Pat: Wow, I didn’t realize it was that grim. So do you view the UK game as a given ass-kicking, or was it still a nice surprise? We’re licking our wounds and pretty bummed, for sure, but it wasn’t really a huge surprise. Which is a sign that we haven’t fully decided to believe Kentucky football has arrived.
Marty: Those Mississippi State and Auburn games instilled a lot of fear in the fan base, myself very much included. I think most people are surprised, though. I thought it would be a much, much closer game, and I wouldn’t have been too stunned if you guys had trotted back north with a win.
Pat: See, that’s so wild and unfair, as only SEC fan bases can pull off…you lose (however pitifully) to two of the nation’s Top 5 teams and it’s “Why even get out of bed in the morning?” They say that Texas, Oklahoma, Notre Dame, Michigan, and Ohio State are that way, but it’s really not the same can of worms is it?
Marty: It’s incredibly perverse. But we’re descended from the French, you know?
Pat: Even Lexington is in Fayette County…so French.
Marty: Hey man, the Bourbons weren’t German, either.
Pat: You can’t spell “Bourbon ’N’ Toulouse” without “Born To Lose”
Marty: Ain’t that the truth. I also love the idea of Kentucky fans going to Baton Rouge. You guys spend so much time and effort crafting these beautiful brown liquors, then you ship them down to us and we drink them through a funnel.
Pat: I imagine the only difference after a win and a loss in Death Valley is that the drunks are either insanely happy or completely devastated. But the drinks are getting bonged regardless.
Marty: Yeah, it can be a little hard to tell the difference sometimes.
Pat: OK, let’s wrap up: Predictions for the rest of the season? I’ll go first: LSU loses once more in the regular season but gets two more big wins before losing a bowl game and ending 9-4. Fans are quelled, Miles gets more recruits, SEC West gets worse, you compete for real again next year. Then, the Cats get one more win on the season and end up 6-6 before winning a small bowl game sponsored by someone like AAMCO or an annoying insurance company. Coach Stoops continues to rise. People forget him by the Final Four.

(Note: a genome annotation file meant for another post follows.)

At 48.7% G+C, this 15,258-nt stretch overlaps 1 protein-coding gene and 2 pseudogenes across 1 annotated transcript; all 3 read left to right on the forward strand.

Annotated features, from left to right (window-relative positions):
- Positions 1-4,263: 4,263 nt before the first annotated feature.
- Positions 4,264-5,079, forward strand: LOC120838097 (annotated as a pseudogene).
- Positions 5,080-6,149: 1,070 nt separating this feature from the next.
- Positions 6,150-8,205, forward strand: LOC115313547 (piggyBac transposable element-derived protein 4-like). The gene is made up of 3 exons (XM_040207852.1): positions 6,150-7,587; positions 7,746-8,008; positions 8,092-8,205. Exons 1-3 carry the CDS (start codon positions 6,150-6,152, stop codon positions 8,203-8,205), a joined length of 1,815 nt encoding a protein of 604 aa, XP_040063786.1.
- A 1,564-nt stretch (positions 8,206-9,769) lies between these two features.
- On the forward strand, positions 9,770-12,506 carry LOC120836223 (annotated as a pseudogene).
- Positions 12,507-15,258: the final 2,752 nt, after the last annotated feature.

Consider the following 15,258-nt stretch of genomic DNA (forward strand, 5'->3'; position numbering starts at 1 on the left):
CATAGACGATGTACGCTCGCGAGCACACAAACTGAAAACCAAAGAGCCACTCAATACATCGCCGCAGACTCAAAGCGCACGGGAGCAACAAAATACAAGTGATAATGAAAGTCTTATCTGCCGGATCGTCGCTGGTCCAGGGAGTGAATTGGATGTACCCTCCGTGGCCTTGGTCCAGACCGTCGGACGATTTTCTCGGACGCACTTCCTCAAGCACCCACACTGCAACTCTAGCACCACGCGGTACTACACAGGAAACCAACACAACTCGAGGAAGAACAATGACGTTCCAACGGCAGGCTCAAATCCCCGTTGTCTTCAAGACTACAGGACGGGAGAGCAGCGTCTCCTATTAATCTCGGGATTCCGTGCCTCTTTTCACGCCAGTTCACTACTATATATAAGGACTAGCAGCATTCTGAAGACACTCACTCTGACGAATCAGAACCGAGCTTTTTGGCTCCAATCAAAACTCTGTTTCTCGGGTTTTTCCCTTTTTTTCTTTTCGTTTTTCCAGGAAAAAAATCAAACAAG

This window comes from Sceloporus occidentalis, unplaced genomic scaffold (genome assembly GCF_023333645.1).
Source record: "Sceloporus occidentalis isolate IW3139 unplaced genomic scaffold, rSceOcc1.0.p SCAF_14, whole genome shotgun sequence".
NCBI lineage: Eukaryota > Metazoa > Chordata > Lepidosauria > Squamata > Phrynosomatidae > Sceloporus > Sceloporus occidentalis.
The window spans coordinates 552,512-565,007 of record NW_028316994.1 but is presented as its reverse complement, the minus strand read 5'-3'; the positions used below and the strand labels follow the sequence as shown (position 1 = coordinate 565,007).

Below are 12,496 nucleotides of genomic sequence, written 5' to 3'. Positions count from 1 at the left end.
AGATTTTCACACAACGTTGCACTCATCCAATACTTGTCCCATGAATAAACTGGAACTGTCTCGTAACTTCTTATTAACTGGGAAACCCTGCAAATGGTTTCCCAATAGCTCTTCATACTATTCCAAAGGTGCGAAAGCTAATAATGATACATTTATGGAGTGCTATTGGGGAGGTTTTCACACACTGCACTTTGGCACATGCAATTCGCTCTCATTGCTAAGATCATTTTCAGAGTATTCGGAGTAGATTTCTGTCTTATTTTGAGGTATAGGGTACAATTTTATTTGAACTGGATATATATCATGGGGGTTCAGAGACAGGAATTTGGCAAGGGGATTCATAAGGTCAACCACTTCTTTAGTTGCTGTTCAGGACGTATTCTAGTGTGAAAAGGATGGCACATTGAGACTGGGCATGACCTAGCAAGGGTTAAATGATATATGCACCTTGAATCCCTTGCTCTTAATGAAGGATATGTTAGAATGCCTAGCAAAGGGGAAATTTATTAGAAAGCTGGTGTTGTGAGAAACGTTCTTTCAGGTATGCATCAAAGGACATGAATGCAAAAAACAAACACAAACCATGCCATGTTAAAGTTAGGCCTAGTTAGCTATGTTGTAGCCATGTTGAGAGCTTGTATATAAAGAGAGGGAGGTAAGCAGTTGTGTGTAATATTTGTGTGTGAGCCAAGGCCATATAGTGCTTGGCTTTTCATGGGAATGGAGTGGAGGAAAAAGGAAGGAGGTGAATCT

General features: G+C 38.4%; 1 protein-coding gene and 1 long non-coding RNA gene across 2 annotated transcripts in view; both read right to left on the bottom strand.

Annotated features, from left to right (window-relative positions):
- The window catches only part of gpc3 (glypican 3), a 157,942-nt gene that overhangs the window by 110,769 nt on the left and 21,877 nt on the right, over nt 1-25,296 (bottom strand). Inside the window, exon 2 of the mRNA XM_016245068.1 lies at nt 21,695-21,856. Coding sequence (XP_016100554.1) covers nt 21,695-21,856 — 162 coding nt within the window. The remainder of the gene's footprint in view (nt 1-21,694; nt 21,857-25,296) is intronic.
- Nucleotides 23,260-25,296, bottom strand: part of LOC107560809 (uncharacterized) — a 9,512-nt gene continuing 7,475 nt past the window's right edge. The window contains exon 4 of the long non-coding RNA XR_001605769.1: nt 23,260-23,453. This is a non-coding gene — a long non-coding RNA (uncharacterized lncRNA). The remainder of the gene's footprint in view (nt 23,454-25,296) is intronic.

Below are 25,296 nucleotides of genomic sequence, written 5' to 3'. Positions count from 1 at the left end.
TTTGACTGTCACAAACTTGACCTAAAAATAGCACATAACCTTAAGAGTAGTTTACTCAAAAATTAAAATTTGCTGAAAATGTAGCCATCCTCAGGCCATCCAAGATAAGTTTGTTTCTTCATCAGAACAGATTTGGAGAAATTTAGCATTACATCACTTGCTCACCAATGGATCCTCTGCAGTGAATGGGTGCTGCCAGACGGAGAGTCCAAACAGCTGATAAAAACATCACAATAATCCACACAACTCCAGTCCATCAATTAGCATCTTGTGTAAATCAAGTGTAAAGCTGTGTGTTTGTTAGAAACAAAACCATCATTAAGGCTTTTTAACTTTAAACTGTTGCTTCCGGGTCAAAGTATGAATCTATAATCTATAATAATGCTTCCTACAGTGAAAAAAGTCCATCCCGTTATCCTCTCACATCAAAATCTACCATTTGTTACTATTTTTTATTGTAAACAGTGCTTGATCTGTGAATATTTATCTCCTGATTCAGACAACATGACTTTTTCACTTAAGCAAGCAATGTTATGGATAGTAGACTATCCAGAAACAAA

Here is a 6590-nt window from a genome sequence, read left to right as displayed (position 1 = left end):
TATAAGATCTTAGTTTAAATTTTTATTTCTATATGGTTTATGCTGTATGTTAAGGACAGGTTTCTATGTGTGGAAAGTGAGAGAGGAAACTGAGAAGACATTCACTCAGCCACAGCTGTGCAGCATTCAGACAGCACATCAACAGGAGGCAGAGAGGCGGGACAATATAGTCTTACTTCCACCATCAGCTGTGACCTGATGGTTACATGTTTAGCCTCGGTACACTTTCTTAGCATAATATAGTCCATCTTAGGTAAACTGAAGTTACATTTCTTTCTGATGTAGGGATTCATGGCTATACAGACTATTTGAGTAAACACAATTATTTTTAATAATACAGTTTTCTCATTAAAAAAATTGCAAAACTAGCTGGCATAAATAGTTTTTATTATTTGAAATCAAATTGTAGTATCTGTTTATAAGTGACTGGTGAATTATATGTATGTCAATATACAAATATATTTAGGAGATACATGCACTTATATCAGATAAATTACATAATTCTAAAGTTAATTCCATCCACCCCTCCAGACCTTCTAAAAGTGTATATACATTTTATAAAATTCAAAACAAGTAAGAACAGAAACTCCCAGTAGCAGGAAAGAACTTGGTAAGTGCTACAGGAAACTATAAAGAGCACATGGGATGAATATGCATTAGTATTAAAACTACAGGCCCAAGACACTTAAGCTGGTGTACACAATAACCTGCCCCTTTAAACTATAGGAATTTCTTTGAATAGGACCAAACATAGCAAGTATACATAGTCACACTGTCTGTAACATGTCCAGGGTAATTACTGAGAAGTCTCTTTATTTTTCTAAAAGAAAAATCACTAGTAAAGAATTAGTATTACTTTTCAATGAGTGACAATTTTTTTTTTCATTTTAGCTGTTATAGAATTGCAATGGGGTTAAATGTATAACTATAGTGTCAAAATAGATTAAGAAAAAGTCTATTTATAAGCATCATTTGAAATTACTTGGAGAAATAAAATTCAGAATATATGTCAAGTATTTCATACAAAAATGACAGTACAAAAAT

Marty: You know those ads* where they ask a woman to describe herself, then they have her friends describe her? That’s what’s going down here. I think you guys are better than that! Mississippi State will probably beat y’all, and I think UGA is still looking great without Todd Gurley. But Mizzou, Tennessee, and Louisville are all winnable. I think we’re looking at an 8–4 Kentucky team. And I’ll assume you guys are going to win it all in basketball. Nobody has ever looked foolish predicting a Kentucky basketball championship. As for us, I think realistically we lose this weekend to Ole Miss and again on November 8th to Bama. But A&M couldn’t beat us with Manziel, and I’d like to think that we’ll be strong enough to get past Arkansas. I’m saying LSU goes 8–4, plays Kentucky in the first annual Bourbon Bowl, and then goes into hibernation until baseball season. (Full disclosure: I work for the agency that made those ads*, but they’re before my time.)